Drink less, age more.
That’s the key takeaway from a study published Monday in the medical journal The Lancet. It found that adults who aren’t hydrated enough may age faster and even have a higher risk for chronic diseases that could result in early death.
Researchers from the National Institutes of Health conducted the study over a 25-year period, analyzing the medical visits of more than 11,000 adults in the U.S. at ages 45 to 66 and then their follow-up visits at ages 70 through 90.
“Emerging evidence from our and other studies indicate[s] that adding consistent good hydration to [other] healthy lifestyle choices may slow down the aging process,” study’s lead author, Natalia Dmitrieva, said in an email to NBC news.
During the study, researchers tracked hydration in subjects by monitoring how much sodium was found in their blood – the higher the sodium levels, the less hydrated participants are.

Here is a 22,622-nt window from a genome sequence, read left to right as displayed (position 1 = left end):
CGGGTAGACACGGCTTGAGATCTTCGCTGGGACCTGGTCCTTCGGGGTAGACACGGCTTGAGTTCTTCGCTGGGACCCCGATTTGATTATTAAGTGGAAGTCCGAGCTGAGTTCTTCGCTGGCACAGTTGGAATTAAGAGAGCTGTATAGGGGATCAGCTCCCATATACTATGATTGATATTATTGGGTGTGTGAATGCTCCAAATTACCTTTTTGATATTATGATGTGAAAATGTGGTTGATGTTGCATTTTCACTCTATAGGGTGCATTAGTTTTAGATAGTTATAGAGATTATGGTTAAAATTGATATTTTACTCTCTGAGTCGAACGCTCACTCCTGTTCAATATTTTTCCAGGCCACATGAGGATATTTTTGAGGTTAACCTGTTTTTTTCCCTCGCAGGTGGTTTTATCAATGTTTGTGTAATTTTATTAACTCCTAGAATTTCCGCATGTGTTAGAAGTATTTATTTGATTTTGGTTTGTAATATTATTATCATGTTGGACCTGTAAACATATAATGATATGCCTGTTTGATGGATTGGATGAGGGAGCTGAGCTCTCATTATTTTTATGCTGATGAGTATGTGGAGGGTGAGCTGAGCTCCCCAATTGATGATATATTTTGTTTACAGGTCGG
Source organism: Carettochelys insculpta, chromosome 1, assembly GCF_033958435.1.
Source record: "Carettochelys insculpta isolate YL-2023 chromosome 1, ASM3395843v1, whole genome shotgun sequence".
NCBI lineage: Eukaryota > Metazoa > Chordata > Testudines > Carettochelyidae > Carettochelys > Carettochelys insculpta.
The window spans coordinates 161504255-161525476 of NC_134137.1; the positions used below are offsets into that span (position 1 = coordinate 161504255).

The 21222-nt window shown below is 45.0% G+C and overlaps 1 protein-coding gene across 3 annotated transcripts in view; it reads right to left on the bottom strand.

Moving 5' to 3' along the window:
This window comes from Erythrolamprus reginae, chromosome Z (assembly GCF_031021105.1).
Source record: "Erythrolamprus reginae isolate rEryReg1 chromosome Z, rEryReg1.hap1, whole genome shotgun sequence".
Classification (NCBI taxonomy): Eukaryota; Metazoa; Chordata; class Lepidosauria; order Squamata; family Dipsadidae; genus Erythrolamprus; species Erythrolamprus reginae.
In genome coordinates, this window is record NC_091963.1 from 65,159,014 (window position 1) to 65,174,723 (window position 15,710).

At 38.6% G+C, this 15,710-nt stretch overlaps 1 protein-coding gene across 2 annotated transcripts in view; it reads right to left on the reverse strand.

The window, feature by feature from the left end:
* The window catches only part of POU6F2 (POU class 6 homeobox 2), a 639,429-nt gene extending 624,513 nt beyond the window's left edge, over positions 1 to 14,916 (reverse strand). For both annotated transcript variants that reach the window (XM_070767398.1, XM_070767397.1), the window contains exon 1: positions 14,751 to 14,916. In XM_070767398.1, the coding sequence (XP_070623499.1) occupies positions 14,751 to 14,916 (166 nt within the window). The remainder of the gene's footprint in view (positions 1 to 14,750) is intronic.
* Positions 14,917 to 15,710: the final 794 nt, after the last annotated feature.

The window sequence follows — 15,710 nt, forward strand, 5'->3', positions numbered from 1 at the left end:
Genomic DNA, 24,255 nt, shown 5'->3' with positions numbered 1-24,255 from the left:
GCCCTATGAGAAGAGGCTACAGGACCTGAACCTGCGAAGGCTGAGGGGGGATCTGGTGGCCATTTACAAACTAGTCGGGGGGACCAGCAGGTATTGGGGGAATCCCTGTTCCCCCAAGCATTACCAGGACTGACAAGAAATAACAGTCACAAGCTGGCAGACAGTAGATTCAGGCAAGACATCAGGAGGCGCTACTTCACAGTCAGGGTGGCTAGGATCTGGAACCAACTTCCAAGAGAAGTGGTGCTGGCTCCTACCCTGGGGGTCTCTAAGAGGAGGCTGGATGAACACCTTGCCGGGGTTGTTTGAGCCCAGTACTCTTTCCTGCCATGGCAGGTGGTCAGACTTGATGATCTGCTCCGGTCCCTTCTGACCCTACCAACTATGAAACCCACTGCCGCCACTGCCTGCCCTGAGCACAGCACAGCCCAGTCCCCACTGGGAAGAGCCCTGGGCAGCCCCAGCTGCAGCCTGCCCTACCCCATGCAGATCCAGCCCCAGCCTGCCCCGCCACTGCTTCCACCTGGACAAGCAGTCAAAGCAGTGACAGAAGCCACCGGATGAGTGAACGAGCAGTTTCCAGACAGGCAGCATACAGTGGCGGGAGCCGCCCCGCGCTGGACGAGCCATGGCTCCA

The analysis showed that all 11,000 participants’ hydration was within a normal range, with blood-sodium concentrations between 135 to 146 millimoles per liter. However, those individuals with levels on the higher end of that range — greater than 144 millimoles per liter — were 50% more likely to show signs of physiological aging. Those includes high cholesterol, blood pressure and surging sugar levels along with physical signs such as sunken eyes, cheeks and dry skin.
“People whose middle-age serum sodium exceeds 142 mmol/l have increased risk to be biologically older,” researchers wrote in the study.
Most shockingly, that cohort also had a near 20% increase in the risk of premature death, the study suggested. They showed greater a likelihood for developing fatal diseases such as heart failure, stroke, diabetes, dementia and chronic lung diseases.
“Risk to develop these diseases increases as we age and accumulate damages in various tissues in the body,” Dmitrieva, a researcher at the National Institute of Health’s Heart, Lung, and Blood Institute, told NBC.
In previous research, Dmitrieva has found that dehydration can lead to an increased risk for heart failure.
The USDA recommends drinking eight to 10 glasses of water per day, but a 2020 study of 2,000 US adults found that just 20% of people are meeting that goal. As people age, the thirst response weakens, making them less likely to realize they need more water.
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